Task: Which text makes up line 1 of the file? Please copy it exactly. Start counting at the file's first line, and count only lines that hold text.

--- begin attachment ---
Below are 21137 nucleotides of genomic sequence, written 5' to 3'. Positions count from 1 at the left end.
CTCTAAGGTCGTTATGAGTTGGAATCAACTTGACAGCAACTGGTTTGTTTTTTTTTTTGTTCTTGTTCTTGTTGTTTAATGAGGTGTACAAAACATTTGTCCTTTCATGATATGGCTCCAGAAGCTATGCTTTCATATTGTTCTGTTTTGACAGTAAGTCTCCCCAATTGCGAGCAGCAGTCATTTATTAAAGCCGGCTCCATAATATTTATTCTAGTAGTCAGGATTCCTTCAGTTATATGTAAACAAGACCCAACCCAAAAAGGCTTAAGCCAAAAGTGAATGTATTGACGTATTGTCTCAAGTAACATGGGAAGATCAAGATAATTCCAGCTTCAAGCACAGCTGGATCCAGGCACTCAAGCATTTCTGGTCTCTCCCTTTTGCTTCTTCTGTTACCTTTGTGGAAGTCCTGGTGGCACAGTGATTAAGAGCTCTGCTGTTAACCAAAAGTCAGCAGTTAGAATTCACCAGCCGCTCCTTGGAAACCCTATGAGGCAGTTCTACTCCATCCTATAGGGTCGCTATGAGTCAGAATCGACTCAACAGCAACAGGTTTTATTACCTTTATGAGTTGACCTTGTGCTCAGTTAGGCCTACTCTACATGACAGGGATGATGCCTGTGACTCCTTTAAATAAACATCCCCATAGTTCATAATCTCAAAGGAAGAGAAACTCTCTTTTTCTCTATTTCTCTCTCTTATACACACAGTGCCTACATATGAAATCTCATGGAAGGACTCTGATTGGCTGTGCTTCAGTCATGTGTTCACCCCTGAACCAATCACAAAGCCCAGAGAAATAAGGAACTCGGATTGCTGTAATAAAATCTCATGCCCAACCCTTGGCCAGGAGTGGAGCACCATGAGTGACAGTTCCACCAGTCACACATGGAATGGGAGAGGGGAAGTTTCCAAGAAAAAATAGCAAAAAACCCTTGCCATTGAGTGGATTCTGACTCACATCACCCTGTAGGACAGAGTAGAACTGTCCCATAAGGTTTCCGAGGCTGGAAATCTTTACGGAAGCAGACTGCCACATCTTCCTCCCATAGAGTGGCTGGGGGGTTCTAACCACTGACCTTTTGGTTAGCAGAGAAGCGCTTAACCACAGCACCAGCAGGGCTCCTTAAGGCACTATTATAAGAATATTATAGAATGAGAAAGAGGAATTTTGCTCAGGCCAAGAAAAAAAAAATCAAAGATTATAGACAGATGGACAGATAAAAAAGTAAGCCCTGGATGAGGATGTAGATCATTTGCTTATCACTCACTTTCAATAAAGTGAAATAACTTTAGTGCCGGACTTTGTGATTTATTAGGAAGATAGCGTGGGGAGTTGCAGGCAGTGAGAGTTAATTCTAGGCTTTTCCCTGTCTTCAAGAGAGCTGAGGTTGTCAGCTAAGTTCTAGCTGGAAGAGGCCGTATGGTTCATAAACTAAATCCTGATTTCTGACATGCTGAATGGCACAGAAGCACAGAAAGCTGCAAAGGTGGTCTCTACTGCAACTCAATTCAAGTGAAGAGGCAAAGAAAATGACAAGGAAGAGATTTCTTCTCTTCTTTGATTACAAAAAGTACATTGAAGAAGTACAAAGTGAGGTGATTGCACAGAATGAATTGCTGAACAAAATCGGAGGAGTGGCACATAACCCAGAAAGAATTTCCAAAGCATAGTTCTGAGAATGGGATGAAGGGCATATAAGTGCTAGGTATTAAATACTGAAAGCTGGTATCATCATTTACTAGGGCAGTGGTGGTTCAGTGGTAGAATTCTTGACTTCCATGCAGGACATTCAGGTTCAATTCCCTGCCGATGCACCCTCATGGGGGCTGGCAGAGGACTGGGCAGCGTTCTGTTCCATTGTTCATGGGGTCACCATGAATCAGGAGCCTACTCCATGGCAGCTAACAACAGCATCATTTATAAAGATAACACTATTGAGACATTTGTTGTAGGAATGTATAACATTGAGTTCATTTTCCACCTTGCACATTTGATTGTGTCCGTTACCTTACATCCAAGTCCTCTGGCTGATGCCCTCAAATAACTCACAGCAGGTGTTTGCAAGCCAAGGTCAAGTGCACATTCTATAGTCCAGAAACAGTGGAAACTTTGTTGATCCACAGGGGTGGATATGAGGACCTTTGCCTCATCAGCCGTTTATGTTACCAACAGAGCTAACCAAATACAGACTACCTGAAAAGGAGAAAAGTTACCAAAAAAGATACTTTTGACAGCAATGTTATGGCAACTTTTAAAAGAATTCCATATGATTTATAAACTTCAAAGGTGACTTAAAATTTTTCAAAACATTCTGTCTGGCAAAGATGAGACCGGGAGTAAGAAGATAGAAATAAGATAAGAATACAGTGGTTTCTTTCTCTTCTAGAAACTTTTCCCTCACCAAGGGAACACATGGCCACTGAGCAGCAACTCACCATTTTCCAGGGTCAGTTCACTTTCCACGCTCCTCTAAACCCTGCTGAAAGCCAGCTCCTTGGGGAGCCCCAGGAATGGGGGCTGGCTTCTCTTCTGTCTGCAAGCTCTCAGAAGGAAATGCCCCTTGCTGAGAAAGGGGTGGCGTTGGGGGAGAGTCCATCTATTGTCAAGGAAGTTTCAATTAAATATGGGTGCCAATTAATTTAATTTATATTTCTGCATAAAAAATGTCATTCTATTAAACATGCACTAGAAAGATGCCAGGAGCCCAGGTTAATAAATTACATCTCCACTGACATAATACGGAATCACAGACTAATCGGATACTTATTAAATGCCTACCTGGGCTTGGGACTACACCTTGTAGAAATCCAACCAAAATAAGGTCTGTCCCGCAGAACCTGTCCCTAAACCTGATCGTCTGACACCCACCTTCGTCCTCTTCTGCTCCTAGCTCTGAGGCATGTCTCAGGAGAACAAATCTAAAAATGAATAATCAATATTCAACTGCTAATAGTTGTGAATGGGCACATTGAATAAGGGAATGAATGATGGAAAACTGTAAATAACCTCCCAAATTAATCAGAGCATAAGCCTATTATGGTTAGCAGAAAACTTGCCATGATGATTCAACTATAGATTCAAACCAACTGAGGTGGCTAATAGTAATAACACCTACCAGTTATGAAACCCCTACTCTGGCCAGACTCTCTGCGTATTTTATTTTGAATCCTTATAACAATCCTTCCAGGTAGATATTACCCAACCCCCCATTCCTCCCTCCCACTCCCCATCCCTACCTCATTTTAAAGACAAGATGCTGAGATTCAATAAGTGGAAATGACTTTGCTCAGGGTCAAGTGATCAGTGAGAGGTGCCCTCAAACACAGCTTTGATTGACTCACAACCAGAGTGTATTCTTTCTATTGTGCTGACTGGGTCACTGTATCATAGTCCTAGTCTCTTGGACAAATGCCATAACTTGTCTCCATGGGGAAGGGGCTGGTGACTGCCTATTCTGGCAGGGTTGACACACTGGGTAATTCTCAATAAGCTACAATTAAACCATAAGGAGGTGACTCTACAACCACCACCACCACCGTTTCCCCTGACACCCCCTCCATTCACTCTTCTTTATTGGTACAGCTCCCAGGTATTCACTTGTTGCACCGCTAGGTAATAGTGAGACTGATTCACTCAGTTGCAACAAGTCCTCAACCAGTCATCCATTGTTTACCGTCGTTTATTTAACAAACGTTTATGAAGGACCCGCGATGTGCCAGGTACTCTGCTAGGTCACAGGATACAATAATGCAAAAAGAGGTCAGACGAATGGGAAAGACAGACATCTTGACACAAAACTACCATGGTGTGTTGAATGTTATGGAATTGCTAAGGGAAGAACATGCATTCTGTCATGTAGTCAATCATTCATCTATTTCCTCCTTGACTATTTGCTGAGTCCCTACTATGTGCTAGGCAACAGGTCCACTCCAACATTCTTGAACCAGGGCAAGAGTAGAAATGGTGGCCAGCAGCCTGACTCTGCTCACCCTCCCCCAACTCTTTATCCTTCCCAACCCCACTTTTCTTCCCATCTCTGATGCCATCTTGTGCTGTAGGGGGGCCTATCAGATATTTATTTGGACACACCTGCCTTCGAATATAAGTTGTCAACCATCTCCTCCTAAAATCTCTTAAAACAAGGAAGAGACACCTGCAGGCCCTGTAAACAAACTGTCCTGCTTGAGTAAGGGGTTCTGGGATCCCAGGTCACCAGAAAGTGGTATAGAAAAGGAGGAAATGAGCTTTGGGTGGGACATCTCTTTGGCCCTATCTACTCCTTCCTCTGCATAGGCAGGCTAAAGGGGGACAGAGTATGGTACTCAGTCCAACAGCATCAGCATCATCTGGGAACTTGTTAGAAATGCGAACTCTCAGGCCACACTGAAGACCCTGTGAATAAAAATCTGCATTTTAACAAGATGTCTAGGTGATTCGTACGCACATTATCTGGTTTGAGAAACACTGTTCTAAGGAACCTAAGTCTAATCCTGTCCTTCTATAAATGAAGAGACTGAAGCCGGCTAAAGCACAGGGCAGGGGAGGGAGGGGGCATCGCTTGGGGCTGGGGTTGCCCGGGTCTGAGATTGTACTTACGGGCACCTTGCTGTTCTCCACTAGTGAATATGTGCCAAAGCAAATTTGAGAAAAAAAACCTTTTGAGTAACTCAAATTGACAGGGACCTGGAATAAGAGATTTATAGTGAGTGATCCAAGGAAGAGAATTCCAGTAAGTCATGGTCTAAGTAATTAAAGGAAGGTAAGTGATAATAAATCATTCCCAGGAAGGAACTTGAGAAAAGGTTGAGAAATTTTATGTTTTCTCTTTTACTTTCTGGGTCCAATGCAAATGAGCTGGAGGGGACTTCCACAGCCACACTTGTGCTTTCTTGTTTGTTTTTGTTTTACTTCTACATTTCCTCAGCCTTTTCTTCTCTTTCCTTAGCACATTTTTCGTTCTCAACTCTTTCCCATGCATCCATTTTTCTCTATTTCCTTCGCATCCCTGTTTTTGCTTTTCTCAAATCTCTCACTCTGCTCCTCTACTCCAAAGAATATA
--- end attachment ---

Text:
Below are 21137 nucleotides of genomic sequence, written 5' to 3'. Positions count from 1 at the left end.